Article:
Shlynda Hudson, Mary Bosnick and Dustin Massie receive UMSL Hero Awards
University of Missouri–St. Louis Chancellor Kristin Sobolik and her cabinet continue to recognize the exemplary efforts of staff and faculty members from across campus by bestowing the UMSL Hero Award on up to three individuals each month.
This month’s honorees are Shlynda Hudson, undergraduate academic advisor in the College of Business Administration; Mary Bosnick, the associate director of Alumni Engagement; and Dustin Massie, production services manager at the Blanche M. Touhill Performing Arts Center.
Hudson sounds like a pastor uplifting her congregation as she talks about her love of advising students. That is her passion – uplifting and inspiring students and people to realize and act on their talent and potential.
Hudson is aware of her gift, but it took her a while to discover how to apply it. She started as an undecided major, testing out different possibilities before finally decided to pursue a BA in psychology with a minor in information systems from the University of Central Arkansas. It helped her tap into her natural curiosity about people.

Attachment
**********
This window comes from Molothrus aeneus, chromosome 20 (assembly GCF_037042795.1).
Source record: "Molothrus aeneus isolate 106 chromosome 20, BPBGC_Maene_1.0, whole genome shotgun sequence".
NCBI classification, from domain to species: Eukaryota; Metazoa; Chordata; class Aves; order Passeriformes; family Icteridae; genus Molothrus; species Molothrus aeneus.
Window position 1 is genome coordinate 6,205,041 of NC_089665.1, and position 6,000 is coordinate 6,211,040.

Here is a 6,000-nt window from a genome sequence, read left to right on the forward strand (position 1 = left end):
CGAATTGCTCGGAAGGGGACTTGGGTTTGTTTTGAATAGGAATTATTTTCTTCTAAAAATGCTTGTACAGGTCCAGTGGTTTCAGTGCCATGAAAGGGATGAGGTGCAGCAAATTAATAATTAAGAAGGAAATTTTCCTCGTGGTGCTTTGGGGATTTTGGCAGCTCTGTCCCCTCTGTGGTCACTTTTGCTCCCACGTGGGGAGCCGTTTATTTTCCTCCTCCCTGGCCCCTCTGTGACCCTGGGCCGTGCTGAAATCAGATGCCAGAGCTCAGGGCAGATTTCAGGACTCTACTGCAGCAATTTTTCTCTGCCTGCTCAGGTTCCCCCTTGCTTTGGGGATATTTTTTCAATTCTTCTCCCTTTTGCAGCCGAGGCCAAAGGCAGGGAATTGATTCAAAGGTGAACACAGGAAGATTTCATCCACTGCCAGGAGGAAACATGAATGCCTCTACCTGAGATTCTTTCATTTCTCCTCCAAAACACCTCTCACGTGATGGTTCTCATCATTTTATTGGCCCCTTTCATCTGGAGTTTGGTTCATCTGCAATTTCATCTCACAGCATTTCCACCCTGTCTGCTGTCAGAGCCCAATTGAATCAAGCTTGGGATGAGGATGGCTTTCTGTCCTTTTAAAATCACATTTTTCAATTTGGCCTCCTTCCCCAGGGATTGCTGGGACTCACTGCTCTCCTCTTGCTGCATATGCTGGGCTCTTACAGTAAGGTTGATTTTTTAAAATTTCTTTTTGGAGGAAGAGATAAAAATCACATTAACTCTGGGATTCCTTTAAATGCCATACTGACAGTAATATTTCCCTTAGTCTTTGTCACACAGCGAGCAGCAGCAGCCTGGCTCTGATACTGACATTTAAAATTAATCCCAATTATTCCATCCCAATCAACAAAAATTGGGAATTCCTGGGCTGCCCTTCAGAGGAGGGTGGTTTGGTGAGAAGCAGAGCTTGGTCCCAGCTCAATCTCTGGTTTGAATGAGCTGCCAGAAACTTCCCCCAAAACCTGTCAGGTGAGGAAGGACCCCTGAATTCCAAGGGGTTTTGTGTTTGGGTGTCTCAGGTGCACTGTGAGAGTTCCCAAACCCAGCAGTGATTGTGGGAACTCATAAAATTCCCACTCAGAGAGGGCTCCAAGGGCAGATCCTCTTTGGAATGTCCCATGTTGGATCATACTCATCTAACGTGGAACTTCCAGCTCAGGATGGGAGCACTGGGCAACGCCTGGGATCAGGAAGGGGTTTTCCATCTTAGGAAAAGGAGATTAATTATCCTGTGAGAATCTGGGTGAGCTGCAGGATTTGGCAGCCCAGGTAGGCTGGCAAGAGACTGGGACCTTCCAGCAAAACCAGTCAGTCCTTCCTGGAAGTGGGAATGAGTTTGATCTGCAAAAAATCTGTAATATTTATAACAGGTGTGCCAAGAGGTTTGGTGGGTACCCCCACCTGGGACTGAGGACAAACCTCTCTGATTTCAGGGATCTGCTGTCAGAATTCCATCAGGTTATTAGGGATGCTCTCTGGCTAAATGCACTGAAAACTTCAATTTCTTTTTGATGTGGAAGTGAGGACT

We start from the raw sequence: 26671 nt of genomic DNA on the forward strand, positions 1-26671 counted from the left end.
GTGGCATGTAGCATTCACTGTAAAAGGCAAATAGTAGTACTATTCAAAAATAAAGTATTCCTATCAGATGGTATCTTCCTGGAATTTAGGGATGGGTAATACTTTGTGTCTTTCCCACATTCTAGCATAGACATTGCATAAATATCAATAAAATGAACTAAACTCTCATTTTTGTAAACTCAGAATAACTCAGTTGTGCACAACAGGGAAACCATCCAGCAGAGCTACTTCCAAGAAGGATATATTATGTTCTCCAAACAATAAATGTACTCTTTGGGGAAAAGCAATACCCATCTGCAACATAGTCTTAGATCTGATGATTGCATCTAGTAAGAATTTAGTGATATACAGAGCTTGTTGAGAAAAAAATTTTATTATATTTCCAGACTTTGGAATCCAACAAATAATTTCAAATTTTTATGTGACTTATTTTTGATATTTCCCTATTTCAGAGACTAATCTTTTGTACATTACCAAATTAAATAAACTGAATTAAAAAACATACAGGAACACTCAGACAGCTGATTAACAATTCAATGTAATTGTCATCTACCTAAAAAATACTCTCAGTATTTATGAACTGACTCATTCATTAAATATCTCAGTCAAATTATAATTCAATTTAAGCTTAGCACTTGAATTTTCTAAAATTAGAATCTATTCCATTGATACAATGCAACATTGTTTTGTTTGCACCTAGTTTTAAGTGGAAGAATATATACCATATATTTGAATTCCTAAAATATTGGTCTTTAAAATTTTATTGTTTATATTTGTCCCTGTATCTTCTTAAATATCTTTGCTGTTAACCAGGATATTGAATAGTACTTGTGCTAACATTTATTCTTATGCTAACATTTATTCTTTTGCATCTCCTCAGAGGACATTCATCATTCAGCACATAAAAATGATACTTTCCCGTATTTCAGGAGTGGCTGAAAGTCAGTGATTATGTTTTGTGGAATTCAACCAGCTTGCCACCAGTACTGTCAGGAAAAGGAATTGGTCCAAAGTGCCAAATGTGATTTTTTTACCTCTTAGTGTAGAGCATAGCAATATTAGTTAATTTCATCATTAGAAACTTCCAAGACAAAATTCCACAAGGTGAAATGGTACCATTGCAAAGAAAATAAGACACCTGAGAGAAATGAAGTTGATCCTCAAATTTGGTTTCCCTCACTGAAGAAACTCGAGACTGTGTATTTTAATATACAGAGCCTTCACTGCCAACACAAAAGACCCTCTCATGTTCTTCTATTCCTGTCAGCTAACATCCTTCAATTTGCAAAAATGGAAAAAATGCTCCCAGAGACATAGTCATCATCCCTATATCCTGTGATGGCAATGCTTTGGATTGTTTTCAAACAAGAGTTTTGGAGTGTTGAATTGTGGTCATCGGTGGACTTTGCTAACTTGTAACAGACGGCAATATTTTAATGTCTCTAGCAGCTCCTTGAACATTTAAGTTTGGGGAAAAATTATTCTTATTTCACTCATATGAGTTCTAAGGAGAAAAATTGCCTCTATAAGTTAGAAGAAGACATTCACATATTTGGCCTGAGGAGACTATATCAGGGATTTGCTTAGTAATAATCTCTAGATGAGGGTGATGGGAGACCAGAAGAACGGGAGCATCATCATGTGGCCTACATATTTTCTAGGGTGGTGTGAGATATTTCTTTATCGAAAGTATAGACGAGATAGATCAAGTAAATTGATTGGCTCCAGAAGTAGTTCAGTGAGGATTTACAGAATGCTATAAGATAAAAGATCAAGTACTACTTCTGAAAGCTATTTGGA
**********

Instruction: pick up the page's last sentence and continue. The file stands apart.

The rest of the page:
“I loved learning about how people think,” Hudson said, recalling why she studied psychology. “That psychology class opened my eyes to understanding people. So I knew I wanted to do something that involves understanding people and the transitions they go through in life.”
She later earned a master’s in college student personnel from Arkansas Tech University. It gave her a way to serve students in higher education.
Hudson came to UMSL three years ago after moving to St. Louis from Arkansas with her family. She was looking for an opportunity in higher education and met with several universities in the area, but UMSL and its students stood out.